Study areas include biology, forestry or environmental science for four years, or a student to study veterinary science for five years, at a college or university in Aceh, North Sumatra, Central Borneo or West Kalimantan.
Education enriches all our lives in many ways. For a talented Indonesian student, the opportunity for higher education is a life-changing event to become a future leader in conservation. The Orangutan Caring Scholarships build the capacity of young scientists and contribute to sustainable development within Indonesia, benefiting many. The scholarships established a cadre of community leaders who are knowledgeable and sympathetic to the conservation of orangutans and their forest homes. Empowering people to be involved in local conservation is often the cheapest solution with the greatest impact to reduce threats to ecosystems and wildlife. During their studies, the scholarship recipients participate in outreach programs to grade school students in environmentally sensitive areas. This helps young Indonesians learn about local environmental issues that impact on their communities and inspires them to contribute to conservation.
Over half of the scholarships have been awarded to women. Giving women the opportunity to undertake studies in traditional male dominated areas addresses gender inequality in the leadership of environmental science and conservation. It gives women access to a better income and the opportunity to contribute to decision-making about their local environment.
“People who live close to the natural world don’t have romantic ideas about it, but they know about its welfare and care about its welfare, and will look after it given the chance” – Sir David Attenborough
Since 2006, we have sponsored over 170 students and many of the 104 scholarship graduates are working as interns or in various positions of influence for environmental conservation. Others are conducting research on health issues related to orangutans. The graduates’ work has many benefits to communities by providing knowledge and leadership on local environmental issues.
The following students are virtual Ambassadors for the Orangutan Caring Scholarships. Your support will go directly towards supporting these students and others in the scholarship program.
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Arfah received the grant from the Orangutan Caring Scholarship Program in 2011 when she was at North Sumatra University in Indonesia. Her interest and knowledge in wildlife, biodiversity and orangutan conservations had flourished through research activities and an internship she was required to do as part of the scholarship program. In 2013, she conducted field research on the “Batang Toru Orangutan” also known as the “Tapanuli Orangutan.” With fewer than 800 individuals left, the species had been declared critically endangered. Through this field research, where she had spent 3 months working closely with the locals and gathering more data about the remarkable species, she discovered her heightened passion in this specific field.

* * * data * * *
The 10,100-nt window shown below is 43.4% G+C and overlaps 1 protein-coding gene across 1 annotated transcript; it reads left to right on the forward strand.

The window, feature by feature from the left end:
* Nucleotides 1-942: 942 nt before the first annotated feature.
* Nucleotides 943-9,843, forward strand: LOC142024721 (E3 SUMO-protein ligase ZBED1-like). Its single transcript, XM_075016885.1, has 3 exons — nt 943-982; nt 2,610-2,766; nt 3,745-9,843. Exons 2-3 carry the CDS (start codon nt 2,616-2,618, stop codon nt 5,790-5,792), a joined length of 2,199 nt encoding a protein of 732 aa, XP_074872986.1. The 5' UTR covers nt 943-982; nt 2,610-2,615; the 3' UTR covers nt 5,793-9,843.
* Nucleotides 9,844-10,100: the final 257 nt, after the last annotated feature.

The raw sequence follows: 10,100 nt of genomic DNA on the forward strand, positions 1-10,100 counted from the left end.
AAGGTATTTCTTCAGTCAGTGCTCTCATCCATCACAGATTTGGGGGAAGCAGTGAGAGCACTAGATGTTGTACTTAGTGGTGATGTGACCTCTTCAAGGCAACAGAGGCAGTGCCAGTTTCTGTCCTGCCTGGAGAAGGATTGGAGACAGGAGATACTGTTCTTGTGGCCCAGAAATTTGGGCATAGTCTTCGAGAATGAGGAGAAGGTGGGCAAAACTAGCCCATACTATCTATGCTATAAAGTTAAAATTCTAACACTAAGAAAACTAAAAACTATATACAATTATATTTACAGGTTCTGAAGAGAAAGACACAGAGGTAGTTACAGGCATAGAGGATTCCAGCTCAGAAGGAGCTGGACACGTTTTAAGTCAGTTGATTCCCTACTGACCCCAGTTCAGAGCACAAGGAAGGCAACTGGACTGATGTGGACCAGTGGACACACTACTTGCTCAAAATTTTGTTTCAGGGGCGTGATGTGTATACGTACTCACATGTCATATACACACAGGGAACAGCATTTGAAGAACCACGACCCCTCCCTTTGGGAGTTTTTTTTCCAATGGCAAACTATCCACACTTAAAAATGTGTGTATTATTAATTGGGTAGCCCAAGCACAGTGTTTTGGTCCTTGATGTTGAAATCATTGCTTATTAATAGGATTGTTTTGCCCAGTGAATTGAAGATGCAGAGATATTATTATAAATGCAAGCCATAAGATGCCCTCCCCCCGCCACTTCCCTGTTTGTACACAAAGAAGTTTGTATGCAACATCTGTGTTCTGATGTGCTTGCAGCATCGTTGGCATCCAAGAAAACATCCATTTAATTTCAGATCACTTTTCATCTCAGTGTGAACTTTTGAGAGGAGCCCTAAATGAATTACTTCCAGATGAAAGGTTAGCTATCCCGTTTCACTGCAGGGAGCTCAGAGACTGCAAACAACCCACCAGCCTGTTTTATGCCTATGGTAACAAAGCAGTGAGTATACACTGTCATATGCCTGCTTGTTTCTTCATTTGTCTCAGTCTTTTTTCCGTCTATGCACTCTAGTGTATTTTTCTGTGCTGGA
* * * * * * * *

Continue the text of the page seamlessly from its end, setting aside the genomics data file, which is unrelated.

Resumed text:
In 2015 Arfah wrote two scientific articles and posters that were published in two international forums in Indonesia and Japan. In 2016, she attended a winter workshop and international student conference at Ibaraki University in Japan and International Primate Conference. In 2017, Arfah attended Tropical Biology Association Field Course in Sabah, Malaysia and International Conference on Biosciences (ICoBio) in Bogor Indonesia. In 2018, she attended Conservation Camp In Central Sulawesi, Wildlife Conservation Course in Malaysia, Indonesia Ornithologist Conference, and Pangolin Conservation Action Plan working group.
Her aspiration is to expand her chance to be further involved in more impactful research about biodiversity conservation and to have it published in scientific journals. Through her passion and dream, Arfah hopes to influence people, especially her generation and future generations regarding the importance of wildlife conservation and preserving the environment.
Our students attend universities across Indonesia